Prosecutorial misconduct is a leading cause of wrongful conviction, and a new Innocence Project report released today provides evidence that appeals courts in the U.S. do not effectively identify and overturn these injustices.
Although countless instances of misconduct never come to light, the Innocence Project review found that 65 of the first 255 DNA exonerees raised allegations of prosecutorial misconduct in their appeals or in civil suits filed after exoneration. In about half of those cases, courts found either error or misconduct by prosecutors, but judges only found "harmful error" - enough to overturn a conviction - in 12 cases.
The rate of harmful error findings (18%) in wrongful conviction cases is nearly identical to the rate found in a much broader universe of cases examined in a 2003 study by the Center for Public Integrity. These cases weren't innocence cases (meaning they hadn't been overturned based on evidence of innocence), but the courts found harmful error by prosecutors in 17.6% of cases.
Based on this result, the new Innocence Project report finds that "innocent persons raising claims of misconduct on appeal are not much more likely to find relief than presumed guilty persons raising similar claims-a suggestion that raises questions about the ability of the appellate process to correct wrongful convictions."Among the findings in the new Innocence Project report are:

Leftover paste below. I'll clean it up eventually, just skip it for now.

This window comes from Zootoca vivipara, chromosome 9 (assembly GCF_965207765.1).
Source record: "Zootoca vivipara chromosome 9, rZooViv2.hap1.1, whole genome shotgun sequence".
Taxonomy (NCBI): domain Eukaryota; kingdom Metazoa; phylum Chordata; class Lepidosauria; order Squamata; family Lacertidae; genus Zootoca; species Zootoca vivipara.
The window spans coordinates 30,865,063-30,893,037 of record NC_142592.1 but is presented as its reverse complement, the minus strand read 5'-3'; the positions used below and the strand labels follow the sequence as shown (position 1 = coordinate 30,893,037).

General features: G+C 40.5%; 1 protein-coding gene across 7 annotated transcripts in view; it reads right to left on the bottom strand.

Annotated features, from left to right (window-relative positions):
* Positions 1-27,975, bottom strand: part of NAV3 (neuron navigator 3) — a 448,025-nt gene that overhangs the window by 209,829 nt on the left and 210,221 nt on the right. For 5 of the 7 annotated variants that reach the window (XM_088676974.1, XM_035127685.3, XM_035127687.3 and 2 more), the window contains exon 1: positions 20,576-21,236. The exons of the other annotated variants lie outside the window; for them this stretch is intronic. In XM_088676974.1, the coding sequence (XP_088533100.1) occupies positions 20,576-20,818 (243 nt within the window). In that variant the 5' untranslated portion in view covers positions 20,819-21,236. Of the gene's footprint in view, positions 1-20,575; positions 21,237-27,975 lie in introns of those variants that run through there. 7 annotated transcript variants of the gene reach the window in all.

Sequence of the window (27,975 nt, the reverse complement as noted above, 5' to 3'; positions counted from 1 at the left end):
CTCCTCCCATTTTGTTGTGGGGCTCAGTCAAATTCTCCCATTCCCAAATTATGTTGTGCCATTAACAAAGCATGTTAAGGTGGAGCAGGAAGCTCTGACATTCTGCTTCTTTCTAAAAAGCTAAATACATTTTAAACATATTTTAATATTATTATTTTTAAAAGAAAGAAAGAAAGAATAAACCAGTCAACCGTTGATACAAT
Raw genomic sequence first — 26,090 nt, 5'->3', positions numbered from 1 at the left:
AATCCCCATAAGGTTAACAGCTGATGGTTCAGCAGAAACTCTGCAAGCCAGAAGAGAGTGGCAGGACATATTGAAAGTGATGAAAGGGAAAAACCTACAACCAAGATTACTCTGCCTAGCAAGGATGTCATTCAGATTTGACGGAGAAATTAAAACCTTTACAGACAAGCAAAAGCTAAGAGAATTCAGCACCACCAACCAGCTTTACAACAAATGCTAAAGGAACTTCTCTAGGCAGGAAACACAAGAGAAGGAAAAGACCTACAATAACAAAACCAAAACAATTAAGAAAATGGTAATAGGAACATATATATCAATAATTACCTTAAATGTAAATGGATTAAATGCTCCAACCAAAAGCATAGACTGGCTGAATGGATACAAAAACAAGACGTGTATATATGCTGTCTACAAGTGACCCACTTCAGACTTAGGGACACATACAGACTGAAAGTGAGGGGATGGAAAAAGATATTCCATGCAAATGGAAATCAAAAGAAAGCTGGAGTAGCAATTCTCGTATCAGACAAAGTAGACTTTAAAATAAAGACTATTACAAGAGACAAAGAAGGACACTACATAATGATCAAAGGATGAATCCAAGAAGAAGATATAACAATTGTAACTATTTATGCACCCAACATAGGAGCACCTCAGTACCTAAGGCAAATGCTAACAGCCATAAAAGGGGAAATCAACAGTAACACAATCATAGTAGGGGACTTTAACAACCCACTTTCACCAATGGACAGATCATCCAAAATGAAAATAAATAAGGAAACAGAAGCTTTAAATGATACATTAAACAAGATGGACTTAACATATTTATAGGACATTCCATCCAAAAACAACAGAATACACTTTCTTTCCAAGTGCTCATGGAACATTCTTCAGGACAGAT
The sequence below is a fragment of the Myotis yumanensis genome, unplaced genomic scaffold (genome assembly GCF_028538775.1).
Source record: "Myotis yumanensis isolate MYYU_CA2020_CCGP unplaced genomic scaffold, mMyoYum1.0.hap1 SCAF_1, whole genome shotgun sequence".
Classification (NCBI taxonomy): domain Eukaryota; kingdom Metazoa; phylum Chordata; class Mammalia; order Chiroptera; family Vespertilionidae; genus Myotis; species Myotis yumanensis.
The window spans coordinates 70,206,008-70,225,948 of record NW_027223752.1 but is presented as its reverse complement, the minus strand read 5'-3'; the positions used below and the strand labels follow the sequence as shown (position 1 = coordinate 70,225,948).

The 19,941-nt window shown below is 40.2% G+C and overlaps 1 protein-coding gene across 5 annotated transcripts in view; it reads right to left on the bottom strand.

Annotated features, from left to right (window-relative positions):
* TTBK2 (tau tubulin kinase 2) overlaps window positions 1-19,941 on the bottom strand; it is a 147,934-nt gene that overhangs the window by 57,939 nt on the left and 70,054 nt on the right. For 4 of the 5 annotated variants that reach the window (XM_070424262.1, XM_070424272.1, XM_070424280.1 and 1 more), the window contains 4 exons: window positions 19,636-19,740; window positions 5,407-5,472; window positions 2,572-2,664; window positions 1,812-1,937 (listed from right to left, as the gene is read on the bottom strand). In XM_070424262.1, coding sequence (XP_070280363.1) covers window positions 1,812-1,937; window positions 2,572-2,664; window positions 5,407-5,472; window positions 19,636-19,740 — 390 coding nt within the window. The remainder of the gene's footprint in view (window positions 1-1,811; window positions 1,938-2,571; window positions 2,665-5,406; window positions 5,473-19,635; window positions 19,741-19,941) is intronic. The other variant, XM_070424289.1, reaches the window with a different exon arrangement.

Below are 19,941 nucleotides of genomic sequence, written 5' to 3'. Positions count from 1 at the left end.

- Sixty-five of the first 255 DNA exoneration cases involved appeals and/or civil lawsuits alleging prosecutorial misconduct.
- In nearly half of those 65 cases, courts found prosecutorial misconduct or error.
- In 18% of the prosecutorial misconduct claims in wrongful conviction cases, courts overturned convictions or found harmful error
- a rate nearly identical to harmful error findings in a larger study of misconduct allegations, including thousands of cases where defendants did not claim innocence.
- Improper argument at trial and withheld evidence of innocence were the forms of misconduct alleged most commonly by wrongfully convicted defendants.
Read the full report here. (PDF)